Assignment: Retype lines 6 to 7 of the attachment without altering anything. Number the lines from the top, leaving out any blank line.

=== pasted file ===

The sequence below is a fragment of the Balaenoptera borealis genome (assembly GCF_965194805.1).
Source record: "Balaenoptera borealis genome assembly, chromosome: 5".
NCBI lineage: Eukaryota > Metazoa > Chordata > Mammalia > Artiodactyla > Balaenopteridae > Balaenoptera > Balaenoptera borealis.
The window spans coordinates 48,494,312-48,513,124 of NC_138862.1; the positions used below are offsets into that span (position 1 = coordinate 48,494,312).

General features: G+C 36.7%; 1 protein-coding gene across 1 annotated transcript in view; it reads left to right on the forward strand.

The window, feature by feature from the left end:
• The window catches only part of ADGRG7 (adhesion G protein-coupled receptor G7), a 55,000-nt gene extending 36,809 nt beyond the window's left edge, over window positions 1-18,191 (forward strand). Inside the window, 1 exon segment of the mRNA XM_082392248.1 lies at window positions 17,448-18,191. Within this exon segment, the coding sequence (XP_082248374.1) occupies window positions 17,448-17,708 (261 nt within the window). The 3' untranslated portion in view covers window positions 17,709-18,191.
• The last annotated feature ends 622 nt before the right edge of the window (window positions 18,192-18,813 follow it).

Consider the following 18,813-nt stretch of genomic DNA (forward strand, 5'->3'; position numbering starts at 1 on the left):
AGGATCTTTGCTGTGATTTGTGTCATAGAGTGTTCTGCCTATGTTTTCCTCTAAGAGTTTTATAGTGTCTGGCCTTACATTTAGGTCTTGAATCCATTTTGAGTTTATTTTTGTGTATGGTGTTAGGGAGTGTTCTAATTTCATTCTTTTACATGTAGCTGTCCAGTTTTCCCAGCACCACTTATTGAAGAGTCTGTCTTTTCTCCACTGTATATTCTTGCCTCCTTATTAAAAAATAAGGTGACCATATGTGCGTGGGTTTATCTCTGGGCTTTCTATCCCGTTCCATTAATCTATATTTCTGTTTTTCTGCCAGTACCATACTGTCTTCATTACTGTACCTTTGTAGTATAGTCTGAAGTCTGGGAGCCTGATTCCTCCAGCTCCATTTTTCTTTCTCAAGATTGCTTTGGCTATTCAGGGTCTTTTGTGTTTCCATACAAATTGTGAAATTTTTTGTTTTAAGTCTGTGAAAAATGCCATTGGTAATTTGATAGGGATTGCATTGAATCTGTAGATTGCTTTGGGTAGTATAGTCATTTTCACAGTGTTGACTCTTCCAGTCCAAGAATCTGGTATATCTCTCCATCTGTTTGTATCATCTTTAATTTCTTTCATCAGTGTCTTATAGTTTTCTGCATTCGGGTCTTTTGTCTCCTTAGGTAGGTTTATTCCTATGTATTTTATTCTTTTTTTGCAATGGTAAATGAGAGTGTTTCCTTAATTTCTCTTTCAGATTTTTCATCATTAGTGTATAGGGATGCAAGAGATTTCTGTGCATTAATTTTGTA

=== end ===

The window, feature by feature from the left end:
• The window catches only part of ADGRG7 (adhesion G protein-coupled receptor G7), a 55,000-nt gene extending 36,809 nt beyond the window's left edge, over window positions 1-18,191 (forward strand). Inside the window, 1 exon segment of the mRNA XM_082392248.1 lies at window positions 17,448-18,191. Within this exon segment, the coding sequence (XP_082248374.1) occupies window positions 17,448-17,708 (261 nt within the window). The 3' untranslated portion in view covers window positions 17,709-18,191.